There are, as of Monday morning, nine months and 20 days until Toronto’s next municipal election. (Your child, if you start today, could be born on the day Rob Ford is defeated, or reelected!) If 2013 was any indication, the election campaign that officially started last Thursday will be absolutely, utterly insane. Not only is Mayor Rob Ford still, as far as anyone can tell, still a subject of an ongoing criminal investigation, but the video of him smoking crack cocaine and uttering racist and homophobic remarks is still in police custody, just waiting to be released into the wild, by legitimate means or not. The Ford brothers themselves can be relied upon, if anything, to make the three-quarters of a year as much of a freak show as the last three years have been.
In the meantime, the city will be stumbling, grasping, clawing in the dark towards an answer to one or two questions.
The first will definitely be answered by election day: is there a conservative faction in this city, aside from the axis of Ford/AM radio/Sun News comment trolls, that can win an election? Old-school Tories, red and otherwise, dearly hope the answer is yes. Their champion is likely to be one of John Tory or Karen Stintz, but it’s anybody’s guess as to whether either of them can actually beat Ford in a stand-up fight. And one of the lessons of 2010 is that in a field that was crowded with many hues of conservatives, Ford ran away with the plurality of votes.
Another candidate of the sane right who shouldn’t go without at least a mention is David Soknacki, a former councillor and budget chief who was the first to announce his intention to run and will be formally registering today. Unencumbered by trivia like people knowing his name, Soknacki has had the temerity to actually talk about issues once or twice. We’ll see if that matters this year.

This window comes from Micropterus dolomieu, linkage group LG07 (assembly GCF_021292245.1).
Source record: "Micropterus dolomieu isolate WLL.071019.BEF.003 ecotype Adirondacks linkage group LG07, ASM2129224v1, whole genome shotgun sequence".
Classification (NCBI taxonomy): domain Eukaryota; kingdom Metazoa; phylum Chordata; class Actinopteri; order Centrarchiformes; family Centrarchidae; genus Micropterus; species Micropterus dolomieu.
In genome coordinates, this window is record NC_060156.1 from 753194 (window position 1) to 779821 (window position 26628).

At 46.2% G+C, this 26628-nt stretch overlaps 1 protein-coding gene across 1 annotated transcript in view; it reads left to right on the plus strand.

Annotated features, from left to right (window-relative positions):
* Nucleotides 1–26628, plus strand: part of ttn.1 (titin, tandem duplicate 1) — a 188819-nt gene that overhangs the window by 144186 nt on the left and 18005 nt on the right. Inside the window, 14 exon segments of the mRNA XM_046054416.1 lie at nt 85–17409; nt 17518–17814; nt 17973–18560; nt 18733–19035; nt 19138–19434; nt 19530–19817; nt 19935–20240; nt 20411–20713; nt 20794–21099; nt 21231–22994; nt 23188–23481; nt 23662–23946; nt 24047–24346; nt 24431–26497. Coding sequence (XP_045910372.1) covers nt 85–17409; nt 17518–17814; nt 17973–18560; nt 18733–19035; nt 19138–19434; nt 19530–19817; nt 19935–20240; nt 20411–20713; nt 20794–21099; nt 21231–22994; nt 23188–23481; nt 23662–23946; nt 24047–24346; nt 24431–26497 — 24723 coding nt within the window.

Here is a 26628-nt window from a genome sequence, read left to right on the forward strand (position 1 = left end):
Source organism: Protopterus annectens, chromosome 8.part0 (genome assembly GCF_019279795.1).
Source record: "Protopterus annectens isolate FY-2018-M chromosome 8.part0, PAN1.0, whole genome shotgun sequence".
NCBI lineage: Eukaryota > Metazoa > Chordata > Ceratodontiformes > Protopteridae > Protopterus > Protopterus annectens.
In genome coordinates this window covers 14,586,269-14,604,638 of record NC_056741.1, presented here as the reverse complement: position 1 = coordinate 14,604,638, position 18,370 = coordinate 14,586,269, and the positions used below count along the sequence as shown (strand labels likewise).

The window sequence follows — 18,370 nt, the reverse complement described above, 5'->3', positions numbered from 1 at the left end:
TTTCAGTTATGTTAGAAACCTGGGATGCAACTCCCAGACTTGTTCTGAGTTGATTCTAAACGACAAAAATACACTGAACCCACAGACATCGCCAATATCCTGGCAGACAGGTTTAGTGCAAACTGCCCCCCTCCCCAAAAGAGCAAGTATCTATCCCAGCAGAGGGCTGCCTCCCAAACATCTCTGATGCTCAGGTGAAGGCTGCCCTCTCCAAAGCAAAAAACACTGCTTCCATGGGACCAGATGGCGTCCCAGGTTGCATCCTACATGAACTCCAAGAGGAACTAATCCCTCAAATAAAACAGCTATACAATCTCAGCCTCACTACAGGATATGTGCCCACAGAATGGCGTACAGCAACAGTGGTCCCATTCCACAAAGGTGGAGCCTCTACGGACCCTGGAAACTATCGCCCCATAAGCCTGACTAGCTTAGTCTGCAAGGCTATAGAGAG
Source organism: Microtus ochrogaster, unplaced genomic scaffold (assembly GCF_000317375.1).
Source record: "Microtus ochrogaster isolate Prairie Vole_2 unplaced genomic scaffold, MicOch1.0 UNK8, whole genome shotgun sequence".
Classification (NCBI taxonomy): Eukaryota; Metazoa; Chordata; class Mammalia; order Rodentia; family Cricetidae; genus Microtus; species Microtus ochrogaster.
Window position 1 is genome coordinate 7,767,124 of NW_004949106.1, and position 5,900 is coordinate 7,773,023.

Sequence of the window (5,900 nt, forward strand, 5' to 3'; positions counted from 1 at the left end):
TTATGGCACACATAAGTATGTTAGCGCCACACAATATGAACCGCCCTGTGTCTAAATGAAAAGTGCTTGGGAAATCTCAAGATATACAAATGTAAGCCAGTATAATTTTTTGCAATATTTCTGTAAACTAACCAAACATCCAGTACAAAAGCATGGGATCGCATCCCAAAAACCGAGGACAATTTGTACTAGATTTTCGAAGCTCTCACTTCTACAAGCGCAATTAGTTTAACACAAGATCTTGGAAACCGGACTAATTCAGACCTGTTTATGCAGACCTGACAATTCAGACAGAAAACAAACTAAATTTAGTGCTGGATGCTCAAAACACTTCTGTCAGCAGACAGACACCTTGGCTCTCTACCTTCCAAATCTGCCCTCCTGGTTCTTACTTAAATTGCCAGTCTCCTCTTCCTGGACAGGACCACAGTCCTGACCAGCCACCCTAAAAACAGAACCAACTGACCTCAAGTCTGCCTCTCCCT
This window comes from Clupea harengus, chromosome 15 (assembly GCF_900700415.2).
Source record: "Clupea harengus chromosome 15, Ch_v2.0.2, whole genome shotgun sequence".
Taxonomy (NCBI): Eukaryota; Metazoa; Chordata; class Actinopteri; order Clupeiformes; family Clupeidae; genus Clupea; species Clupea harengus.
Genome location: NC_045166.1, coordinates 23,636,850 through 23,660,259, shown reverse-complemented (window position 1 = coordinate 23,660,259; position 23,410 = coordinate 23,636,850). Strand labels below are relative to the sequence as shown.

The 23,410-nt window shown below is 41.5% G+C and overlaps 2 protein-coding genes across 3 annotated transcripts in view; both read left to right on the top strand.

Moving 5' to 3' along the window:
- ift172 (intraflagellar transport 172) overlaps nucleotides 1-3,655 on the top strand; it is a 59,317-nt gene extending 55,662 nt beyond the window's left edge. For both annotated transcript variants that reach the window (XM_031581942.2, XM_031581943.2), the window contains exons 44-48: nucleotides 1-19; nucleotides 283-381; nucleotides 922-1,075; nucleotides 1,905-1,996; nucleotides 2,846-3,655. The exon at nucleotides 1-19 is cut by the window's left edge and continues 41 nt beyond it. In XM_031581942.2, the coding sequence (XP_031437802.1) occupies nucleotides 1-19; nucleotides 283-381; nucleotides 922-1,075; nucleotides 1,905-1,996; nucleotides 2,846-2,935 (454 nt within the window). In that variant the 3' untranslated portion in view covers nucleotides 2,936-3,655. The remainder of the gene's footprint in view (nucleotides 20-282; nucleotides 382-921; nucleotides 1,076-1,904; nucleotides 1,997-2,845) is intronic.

The second question may not actually get an answer until well after Election Day: what, beyond defeating Rob Ford, is the left-wing agenda for Toronto? Olivia Chow is nearly certain to be the “not-Rob Ford” candidate of the left, but beyond electing Chow and not electing Ford, there’s been little indication of what the left in this city wants to do, beyond regain power. (Some of us are repetitive to the point of being obnoxious about this.)
It is, of course, early days yet. And we shouldn’t sell short evicting Ford from the Mayor’s Office, as campaigns go: politics and governance matter so much that ensuring the least-bad actors hold office isn’t a regrettable compromise or something we should feel bad about—making sure power is used responsibly is the moral duty of an active citizenry.
But the fear for a lot of centrist (and all conservative) voters will be that a Chow victory will mean that all the pieties of the late David Miller administration will be released again, whether it’s the internecine battles against Porter Airlines or the increasingly self-parodying battles to keep “big box” businesses out of, well, anywhere they’re deemed to be unsightly. (“Big box,” for that matter, seems to be defined as “anything bigger than what currently exists.”)
Back in the land of not-conjecture, we will unfortunately all be subjected to innumerable columns this year each trying to make increasingly fanciful arguments for how Rob Ford can win again. Eventually, they will have to resort to using words like “not mathematically impossible,” because all—all—of the evidence says he can’t. Something like 62 percent of voters tell Ipsos Reid that they will not vote for the incumbent mayor “under any circumstance.”
But never underestimate the ability of Toronto’s political class to blow an easy win: with Ford Nation an increasingly shallow pool of dead-enders, the likely campaign managers for the 2014 candidates are busy ignoring the ocean of non-Ford voters while making sure they don’t affront Fordist sensibilities. Bad enough that the election might ignore all of the serious issues this city has on its plate—it would be far worse if even the left did so while accepting the premises of Ford’s re-election bid.
Some of us have been saying for a long time that Ford is unlikely to win in 2014—far longer than the year-long sideshow of his drug abuse and the bumbling conspiracy to try to hide it. The caveat we’ve always had to insert, and, because this is still Toronto, must continue to, is that just because he can’t win, it doesn’t mean everyone else can’t manage to lose.